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    I'm wondering...what if you temporarily remove all of the songs that you don't want to upgrade from your iTunes Music folder...will iTunes then give you the option to upgrade only the files that are left? :unsure:
     
  17. BookPodder

    BookPodder I'm a Noob!

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    The upgrades are based on Apple's records of your past purchases. I lost many of my early iTunes purchases a couple of years ago in a hard drive crash (it only takes one of those to make you a diehard backups convert!) and those tracks are now reappearing in DRM free Kbps versions, even though the originally purchased files haven't ever existed on the computer I'm currently using.

    So, no, if you upgrade, it will upgrade everything you ever bought, if it is available in an upgraded version, whether it is in your library or on your computer at all. The good news is that I got songs back that I really missed, but that doesn't offset how sleazy this is as a business practice.
     
  18. Horizons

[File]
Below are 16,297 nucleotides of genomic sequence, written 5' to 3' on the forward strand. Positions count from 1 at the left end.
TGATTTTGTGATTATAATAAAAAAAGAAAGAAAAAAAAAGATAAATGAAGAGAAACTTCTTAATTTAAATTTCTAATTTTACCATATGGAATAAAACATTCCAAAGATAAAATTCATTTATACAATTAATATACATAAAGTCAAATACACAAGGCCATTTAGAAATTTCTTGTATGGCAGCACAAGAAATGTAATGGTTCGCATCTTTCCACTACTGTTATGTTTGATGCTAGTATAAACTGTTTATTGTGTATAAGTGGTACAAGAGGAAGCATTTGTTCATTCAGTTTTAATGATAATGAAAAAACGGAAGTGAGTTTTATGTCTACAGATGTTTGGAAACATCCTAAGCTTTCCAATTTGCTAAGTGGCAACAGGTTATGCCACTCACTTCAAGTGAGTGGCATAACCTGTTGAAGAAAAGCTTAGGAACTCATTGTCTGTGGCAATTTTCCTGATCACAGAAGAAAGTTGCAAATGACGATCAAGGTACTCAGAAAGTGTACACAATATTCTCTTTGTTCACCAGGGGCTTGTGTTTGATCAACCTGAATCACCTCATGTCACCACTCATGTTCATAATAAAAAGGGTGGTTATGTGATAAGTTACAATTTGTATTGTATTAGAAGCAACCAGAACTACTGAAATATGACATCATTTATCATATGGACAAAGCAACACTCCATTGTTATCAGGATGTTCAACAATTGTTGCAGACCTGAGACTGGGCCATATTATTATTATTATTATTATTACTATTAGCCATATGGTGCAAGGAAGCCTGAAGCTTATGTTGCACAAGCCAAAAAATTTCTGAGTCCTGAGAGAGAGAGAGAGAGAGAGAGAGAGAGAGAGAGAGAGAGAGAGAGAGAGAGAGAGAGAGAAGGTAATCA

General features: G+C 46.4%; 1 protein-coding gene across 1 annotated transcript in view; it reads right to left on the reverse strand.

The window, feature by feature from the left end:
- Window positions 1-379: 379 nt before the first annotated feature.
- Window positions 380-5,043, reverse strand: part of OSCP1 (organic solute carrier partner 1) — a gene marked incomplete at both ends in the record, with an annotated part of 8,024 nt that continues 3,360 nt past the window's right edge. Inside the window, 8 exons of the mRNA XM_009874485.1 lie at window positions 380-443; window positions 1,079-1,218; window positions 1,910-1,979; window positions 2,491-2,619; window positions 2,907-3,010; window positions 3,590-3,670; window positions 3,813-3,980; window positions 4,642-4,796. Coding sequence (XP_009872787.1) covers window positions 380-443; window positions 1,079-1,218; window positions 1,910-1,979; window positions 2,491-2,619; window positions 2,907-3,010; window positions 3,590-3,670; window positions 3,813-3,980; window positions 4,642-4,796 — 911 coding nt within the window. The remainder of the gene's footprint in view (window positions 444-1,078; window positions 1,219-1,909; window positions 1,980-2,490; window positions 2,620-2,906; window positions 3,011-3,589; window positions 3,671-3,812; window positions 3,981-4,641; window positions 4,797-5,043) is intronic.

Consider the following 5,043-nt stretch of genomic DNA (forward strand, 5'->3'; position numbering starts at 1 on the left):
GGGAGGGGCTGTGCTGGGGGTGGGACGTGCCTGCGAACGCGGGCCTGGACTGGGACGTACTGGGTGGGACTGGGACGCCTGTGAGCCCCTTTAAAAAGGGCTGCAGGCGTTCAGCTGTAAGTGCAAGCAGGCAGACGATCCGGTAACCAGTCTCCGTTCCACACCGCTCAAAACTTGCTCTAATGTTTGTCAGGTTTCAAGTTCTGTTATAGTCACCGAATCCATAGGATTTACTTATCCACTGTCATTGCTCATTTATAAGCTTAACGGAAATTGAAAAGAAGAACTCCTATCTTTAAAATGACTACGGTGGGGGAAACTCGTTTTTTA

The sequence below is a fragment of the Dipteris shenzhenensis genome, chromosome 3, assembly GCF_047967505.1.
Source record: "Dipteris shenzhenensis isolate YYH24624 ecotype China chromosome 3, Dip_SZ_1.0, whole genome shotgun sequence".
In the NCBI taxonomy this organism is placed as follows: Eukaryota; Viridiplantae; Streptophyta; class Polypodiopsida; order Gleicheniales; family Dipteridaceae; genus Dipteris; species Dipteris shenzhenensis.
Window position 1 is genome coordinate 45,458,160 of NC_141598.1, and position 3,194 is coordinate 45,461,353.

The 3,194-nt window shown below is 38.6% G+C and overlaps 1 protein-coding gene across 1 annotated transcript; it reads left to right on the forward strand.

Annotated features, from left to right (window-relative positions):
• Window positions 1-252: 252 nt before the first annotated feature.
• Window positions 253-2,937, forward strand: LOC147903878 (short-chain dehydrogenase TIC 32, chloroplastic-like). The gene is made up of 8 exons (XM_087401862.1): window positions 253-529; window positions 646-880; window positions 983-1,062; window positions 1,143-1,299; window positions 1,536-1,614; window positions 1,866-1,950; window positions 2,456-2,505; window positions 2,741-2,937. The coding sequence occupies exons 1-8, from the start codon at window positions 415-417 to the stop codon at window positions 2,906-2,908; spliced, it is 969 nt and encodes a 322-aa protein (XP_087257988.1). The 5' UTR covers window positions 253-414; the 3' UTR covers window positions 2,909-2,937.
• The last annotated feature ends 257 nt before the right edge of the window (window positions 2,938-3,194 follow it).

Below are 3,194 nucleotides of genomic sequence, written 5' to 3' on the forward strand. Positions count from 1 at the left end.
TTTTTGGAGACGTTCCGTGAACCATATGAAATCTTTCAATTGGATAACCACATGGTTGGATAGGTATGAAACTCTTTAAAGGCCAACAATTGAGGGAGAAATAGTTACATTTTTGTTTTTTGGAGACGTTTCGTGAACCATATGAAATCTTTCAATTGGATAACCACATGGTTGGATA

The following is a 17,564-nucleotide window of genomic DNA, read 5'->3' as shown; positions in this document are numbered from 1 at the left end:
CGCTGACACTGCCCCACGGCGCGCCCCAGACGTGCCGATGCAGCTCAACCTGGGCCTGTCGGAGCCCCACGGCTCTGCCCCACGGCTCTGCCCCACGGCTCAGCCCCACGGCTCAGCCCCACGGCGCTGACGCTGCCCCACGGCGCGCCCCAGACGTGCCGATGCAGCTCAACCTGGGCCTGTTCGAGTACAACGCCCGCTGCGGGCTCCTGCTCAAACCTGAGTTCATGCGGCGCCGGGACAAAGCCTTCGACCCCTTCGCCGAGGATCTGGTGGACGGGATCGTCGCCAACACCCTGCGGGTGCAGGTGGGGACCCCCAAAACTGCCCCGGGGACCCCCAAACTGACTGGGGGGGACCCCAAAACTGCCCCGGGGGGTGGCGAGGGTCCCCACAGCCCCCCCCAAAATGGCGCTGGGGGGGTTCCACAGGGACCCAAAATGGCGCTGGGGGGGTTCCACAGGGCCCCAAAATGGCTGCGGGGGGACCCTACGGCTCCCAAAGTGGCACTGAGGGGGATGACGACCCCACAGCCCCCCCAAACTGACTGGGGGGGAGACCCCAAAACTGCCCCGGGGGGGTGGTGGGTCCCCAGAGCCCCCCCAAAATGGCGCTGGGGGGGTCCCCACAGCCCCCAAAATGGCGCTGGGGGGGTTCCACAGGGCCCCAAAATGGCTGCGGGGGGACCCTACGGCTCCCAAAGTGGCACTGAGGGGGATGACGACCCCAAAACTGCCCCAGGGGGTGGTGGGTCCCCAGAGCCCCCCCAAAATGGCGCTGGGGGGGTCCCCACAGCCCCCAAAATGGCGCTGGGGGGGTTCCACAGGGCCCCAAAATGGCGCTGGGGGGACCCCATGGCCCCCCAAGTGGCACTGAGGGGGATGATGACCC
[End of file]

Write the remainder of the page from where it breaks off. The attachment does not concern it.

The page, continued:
Horizons Playlist Author

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    Same here. I'm currently downloading 168 songs, none of which are currently on my hard drive.

    Out of curiosity, what kind of backup method do you use? I have everything on one external HD, which is then cloned to three separate external HDs. I keep one of them offsite.

    Hearing other methods would be interesting and could yield valuable tips.
     
  19. Club 33

    Club 33 Playlist Author

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    Geez Louise- if I were to upgrade my entire library, it would cost a whopping $120.59. I don't think I'll go for it though, when worse comes to worse DRM-wise I just burn a CD and then rip it (doesn't help the bit rate but there you go). I suppose if there's a particular track I really feel I need in Plus I'll just buy it individually; I highly doubt I'll end up spending nearly as much.
     
  20. musicrazy

    musicrazy Member

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    I read and heard twice yesterday on the telesion news and local newspaper that itunes is removing copy protection on all their music, and also found this article [link] after researching the information. This is happy news to me since I began recieving error messages that my Itunes burning drivers were missing, and though could sill burn from Windows Media Player and I couldn't convert these files because of the copy protection. Although I got my drivers back after a reformat and hadn't tried converting files yet, I say this is better news.

    Itunes removes copy protection